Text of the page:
Answer: The government recognises that burden of childcare and housework falls on women and girls. This naturally has an impact on whether girls can attend school. It determines whether women can work outside the house and what kind of jobs and careers they can have. The government has set up Anganwadis or childcare centres in several villages in the country. It has passed laws that make it mandatory for organisations that have more than 30 women employees to provide creche facilities. The provision of creches helps many women to take up employment outside the home. Girls have also been benefited through this provision. More and more girls now have started attending schools.
LONG ANSWER TYPE QUESTIONS
1. Give an account of growing up in Samoa in the 1920s.
Answer: A research took place on Samoan society in 1920s. According to the reports of the research, Samoan children did not go to school. They engaged themselves in many different activities. They learnt from their elders how to take care of children or do housework. Fishing was an important activity on the Samoan islands. Young people learnt to undertake long fishing expeditions.
Both boys and girls used to look after their younger siblings. But, by the time a boy was about nine years old, he joined the older boys in to learn outdoor jobs like fishing and planting coconuts. Girls had to continue looking after small children or do errands for adults till they were teenagers. They enjoyed much freedom during teenage. After the age of fourteen or so, girls also went on fishing trips, worked in the plantations, learnt how to weave baskets. Boys had to do most of the work associated with cooking. After they prepared the meal, girls helped them.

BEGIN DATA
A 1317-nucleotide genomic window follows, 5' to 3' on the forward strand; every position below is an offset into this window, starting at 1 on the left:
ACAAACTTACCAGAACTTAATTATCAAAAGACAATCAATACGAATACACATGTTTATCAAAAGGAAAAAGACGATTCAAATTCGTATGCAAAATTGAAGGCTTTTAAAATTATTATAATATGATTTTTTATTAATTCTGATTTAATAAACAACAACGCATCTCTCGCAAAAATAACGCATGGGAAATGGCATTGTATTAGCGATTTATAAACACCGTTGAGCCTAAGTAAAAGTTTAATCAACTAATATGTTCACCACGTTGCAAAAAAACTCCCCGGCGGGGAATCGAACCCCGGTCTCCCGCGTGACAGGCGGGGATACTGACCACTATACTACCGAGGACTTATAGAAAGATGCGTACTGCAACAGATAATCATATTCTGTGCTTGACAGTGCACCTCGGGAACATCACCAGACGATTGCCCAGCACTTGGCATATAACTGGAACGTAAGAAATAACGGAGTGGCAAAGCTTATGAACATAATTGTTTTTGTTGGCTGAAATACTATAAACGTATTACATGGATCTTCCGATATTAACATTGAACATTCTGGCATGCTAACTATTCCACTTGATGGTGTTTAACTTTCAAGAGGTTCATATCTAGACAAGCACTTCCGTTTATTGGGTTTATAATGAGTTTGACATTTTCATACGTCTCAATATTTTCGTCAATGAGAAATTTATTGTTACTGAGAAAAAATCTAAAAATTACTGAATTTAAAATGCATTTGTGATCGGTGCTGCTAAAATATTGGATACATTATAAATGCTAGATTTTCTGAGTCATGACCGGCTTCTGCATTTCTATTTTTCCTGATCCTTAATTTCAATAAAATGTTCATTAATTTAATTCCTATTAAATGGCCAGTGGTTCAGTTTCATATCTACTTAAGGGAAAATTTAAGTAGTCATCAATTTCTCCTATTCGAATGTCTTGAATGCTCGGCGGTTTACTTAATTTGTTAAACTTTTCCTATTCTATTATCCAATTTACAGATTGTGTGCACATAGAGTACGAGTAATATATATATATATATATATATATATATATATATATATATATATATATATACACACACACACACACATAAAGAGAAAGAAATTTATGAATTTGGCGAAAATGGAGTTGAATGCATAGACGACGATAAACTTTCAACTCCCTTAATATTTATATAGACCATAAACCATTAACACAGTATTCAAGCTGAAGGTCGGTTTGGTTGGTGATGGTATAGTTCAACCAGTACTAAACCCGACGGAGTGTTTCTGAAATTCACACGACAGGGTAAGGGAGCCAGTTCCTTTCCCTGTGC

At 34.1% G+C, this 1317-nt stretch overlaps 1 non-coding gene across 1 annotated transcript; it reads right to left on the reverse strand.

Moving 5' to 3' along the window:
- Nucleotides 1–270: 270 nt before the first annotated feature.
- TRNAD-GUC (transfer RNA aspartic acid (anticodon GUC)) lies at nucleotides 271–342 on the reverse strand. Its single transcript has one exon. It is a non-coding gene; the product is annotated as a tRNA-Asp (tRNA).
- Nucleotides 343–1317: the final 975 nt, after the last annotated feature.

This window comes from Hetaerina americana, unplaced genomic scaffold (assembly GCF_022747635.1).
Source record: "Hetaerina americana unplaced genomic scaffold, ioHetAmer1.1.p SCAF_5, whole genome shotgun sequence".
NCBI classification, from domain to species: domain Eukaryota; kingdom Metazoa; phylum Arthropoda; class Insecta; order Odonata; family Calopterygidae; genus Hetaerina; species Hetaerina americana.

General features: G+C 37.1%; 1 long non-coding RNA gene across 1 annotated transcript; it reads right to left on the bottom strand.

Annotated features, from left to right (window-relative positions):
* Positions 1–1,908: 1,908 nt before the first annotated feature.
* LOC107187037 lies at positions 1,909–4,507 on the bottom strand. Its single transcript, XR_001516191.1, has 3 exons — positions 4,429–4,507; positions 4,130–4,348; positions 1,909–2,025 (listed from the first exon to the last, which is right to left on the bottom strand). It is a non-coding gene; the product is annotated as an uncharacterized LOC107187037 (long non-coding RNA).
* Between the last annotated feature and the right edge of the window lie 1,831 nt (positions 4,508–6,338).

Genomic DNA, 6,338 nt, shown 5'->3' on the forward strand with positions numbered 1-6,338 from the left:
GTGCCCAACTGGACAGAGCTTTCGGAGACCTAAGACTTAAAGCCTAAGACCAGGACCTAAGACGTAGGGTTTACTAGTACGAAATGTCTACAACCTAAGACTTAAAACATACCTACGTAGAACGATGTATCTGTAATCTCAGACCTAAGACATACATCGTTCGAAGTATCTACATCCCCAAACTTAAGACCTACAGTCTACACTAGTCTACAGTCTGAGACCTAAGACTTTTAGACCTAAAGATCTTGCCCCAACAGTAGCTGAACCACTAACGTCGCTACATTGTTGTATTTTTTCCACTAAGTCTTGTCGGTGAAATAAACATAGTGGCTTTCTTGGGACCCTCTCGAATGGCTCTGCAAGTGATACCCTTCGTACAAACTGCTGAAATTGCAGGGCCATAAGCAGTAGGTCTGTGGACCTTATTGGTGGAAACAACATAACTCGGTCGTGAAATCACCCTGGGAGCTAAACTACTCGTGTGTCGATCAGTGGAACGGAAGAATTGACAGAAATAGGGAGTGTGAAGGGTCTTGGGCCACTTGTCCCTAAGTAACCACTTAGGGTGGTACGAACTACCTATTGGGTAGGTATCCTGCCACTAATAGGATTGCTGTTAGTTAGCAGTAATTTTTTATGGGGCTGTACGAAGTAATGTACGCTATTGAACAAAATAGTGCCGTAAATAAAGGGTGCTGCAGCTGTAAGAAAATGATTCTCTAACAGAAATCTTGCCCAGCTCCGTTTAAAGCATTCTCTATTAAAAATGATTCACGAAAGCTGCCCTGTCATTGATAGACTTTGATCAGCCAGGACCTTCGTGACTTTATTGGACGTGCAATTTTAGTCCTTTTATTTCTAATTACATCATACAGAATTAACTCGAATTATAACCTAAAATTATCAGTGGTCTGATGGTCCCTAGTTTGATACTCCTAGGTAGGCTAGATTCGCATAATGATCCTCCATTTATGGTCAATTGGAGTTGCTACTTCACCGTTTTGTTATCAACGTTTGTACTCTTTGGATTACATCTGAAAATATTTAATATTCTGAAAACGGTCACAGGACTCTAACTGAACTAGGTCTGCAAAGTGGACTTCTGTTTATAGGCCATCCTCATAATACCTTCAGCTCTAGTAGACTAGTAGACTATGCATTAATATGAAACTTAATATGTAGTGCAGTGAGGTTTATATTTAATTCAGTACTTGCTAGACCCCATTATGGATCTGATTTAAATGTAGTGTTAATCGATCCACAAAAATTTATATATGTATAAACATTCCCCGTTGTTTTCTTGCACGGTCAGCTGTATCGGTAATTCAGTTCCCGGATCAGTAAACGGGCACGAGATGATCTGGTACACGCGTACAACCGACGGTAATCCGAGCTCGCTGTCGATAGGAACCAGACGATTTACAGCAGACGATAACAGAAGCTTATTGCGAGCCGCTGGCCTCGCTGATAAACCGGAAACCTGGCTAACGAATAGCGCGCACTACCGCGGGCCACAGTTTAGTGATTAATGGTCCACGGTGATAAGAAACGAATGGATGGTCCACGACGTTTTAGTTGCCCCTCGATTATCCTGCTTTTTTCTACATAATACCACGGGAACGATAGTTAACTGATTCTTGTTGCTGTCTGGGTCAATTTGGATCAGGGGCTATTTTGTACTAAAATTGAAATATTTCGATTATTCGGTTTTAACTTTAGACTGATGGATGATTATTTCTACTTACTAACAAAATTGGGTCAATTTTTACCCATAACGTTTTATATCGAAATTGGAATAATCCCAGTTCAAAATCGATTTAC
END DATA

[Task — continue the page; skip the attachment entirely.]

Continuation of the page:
2. Write a brief note on the lives of domestic workers with an example.
Answer: The lives of domestic workers are full of hardships. They do a lot of work in then- employer’s house. They sweep and clean, wash clothes and dishes, cook different varieties of food, look after young children or the elderly. Their day usually begins at five in the early morning and ends at twelve in the night. During this span they do not sit even for a while. Most domestic workers are women. Sometimes, even young boys and girls are employed to do all these works. Despite the hard work they do, their employers often do not show them much respect. They are often scolded by them even at a minor mistake. So far their wages are concerned, they are veiy low. The reason behind this is that domestic work does not have much value.
Melani is a domestic worker who leads a very hard life inspite of her hard labour. Her employer is not at all sympathetic to her. She shouts at her every now and then. She does not give her sufficient food to eat. Even during severe winters she does not allow her to wear chappals in the house. Melani feels very humiliated. As she has no other option, she has to bear all the hardships. But she, like her employer, also wishes to be respected.